On Friday, September 8, 2023, the comment period opened on the Department of Labor’s (DOL) proposed rule to define and delimit the exemptions for executive, administrative, and professional employees (commonly referred to as the “white collar” exemptions) set forth under the Fair Labor Standards Act (FLSA). Specifically, the DOL seeks to update the salary level thresholds for exemption from minimum wage and overtime requirements.
The Fair Labor Standards Act
The FLSA generally requires covered employers to pay employees a minimum wage and overtime at a rate of 1.5 times the employee’s regular rate of pay for all hours worked in excess of 40 in a given workweek. However, the FLSA exempts “any employee employed in a bona fide executive, administrative, or professional capacity” from such requirements. Over the past 80 years, to be considered exempt, employees typically must meet three tests: (1) the salary basis test, which requires that the employee be paid a predetermined and fixed salary that is not subject to reduction because of variations in the quality or quantity of work performed; (2) the salary level test, in which the total salary paid must meet a minimum specified amount; and (3) the duties test, in which the employee’s job duties must primarily involve exempt duties (as defined by regulations to include acting in a managerial role, performing office or non-manual work, and/or performing predominantly intellectual work, all of which must include an exercise of discretion and independent judgment, etc.).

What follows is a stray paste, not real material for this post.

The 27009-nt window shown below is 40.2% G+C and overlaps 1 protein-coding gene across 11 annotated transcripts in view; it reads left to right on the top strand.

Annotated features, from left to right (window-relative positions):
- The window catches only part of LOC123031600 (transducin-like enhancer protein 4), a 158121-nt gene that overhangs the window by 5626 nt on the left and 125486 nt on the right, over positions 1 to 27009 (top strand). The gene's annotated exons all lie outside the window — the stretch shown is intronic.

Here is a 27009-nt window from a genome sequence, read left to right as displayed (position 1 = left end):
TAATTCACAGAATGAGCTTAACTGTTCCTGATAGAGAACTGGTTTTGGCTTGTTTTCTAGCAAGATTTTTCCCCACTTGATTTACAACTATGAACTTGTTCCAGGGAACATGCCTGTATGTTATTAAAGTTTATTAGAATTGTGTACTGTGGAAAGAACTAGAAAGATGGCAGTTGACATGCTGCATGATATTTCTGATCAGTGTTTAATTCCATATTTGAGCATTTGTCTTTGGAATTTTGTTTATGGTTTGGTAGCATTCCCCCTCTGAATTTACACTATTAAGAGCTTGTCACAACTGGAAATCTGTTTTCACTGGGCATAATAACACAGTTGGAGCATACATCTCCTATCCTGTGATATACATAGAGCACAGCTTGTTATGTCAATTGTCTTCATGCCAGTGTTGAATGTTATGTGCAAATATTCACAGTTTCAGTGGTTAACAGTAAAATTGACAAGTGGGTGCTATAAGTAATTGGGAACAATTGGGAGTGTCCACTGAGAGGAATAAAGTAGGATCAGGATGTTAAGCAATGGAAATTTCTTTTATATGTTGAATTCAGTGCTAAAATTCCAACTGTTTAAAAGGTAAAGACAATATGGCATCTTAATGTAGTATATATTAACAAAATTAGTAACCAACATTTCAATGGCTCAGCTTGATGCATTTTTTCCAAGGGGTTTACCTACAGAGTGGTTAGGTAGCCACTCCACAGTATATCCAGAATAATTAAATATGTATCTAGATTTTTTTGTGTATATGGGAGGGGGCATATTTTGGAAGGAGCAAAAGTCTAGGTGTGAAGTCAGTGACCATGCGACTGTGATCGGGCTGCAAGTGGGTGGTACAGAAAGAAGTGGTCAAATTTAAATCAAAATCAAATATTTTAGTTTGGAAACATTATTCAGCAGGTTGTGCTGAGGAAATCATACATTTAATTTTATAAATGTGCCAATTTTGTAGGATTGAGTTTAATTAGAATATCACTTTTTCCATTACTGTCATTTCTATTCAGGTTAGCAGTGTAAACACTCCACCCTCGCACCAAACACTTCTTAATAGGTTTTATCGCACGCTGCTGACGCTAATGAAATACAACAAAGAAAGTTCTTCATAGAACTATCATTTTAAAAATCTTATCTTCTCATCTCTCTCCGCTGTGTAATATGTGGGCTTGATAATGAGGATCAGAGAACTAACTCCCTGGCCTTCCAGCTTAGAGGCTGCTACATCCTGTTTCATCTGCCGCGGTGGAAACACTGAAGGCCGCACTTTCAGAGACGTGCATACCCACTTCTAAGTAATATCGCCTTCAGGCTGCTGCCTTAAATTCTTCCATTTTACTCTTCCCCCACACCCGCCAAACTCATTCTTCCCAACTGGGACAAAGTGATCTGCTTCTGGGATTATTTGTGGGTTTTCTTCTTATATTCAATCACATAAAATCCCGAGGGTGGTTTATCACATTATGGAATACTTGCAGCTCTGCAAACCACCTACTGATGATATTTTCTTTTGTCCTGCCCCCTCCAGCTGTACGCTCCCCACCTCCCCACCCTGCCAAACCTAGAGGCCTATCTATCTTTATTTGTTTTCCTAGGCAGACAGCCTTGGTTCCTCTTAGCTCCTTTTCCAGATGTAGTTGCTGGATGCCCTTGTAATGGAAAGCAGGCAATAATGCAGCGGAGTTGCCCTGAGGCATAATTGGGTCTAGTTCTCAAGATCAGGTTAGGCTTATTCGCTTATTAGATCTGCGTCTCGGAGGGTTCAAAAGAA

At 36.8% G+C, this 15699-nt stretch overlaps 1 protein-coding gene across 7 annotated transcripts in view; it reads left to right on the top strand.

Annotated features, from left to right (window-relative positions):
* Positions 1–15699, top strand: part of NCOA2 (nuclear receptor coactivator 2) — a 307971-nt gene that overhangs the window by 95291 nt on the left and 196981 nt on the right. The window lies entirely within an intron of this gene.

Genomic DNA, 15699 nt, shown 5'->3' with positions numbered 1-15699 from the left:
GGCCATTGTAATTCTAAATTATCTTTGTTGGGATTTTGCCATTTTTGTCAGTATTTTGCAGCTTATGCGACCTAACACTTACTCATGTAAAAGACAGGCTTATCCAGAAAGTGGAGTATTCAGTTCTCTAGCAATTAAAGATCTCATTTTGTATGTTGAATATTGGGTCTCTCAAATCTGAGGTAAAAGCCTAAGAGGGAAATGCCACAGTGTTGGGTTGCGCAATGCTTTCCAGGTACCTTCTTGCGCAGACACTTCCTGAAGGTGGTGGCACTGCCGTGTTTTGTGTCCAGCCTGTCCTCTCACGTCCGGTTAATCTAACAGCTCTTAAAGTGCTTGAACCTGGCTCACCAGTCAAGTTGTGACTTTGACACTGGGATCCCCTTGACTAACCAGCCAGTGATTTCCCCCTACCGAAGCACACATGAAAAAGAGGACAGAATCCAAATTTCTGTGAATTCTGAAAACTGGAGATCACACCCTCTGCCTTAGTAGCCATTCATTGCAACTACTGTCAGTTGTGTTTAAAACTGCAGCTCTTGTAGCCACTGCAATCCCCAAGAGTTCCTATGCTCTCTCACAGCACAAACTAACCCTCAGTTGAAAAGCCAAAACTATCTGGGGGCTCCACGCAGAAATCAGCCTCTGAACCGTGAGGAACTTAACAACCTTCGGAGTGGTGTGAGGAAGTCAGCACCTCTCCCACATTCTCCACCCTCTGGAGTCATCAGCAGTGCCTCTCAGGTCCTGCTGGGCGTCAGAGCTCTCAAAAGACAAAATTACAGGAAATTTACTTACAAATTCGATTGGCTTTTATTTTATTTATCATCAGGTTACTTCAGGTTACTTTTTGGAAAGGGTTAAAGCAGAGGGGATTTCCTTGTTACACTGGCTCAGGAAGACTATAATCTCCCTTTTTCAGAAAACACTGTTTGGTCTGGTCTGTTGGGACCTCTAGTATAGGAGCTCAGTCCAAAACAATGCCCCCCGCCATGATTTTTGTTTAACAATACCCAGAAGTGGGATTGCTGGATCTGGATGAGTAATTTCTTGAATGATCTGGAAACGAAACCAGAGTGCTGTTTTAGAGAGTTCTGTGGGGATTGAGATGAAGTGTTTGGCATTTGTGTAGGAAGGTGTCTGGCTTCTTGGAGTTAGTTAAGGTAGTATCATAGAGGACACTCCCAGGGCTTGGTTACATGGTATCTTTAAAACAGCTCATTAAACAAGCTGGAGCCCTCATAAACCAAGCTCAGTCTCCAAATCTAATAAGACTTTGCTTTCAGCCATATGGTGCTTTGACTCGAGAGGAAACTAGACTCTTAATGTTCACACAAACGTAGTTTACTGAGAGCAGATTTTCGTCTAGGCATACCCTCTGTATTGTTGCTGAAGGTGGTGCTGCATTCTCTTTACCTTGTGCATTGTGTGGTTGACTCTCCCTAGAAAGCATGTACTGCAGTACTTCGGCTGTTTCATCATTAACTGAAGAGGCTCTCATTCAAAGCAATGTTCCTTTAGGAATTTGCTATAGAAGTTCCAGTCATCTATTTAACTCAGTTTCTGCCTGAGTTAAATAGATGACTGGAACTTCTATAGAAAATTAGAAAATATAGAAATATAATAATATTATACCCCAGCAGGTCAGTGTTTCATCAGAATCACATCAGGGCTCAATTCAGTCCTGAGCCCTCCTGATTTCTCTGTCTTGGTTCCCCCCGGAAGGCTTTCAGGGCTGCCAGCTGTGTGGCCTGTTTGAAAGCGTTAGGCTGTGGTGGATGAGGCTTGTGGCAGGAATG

Highly compensated employees (HCEs) are a subset of exempt employees subject to a variation of the white-collar exemptions. To qualify as an HCE, an employee must reach a higher salary requirement but is subject to a less stringent, minimal duties test. More specifically, an HCE must customarily and regularly perform only one of the duties of an exempt executive, administrative, or professional employee. This addition was meant to offer a streamlined test for employees “at the very top of the economic ladder,” as “a very high level of compensation is a strong indicator of an employee’s exempt status, thus eliminating the need for a detailed duties test.”
The DOL’s proposed rule sets forth the following changes:
- An increase to the minimum salary level for the executive, administrative and professional exemptions from $694 per week ($35,568 annualized) to $1,059 per week ($55,068 annualized);
- An increase to the minimum salary level for HCEs from $107,432 to $143,988;
- Implements an automatic updating mechanism, which would update all earnings thresholds every three years. However, in response to concerns regarding an automatic updating mechanism’s lack of adaptability in response to unforeseen circumstances, this currently proposed automatic updating mechanism would also temporarily delay a scheduled automatic update if the DOL were engaged in notice-and-comment rulemaking to either: (i) change the salary level methodology; and/or (ii) update the mechanism itself; and
- Includes a severability provision in part 541 of the FLSA. While this inclusion is not called out explicitly in the notice of proposed rulemaking summary, the provision, if adopted as drafted, would set this proposed rule apart from all previous changes to the FLSA. Specifically, rather than invalidating the entire proposed rule if one change is invalidated, including a severability provision could result in the automatic updating mechanism being included and applied to the existing salary level thresholds, even if all other proposed changes are determined to be invalid.
No Changes to Duties Test or Inclusion of Incentive Pay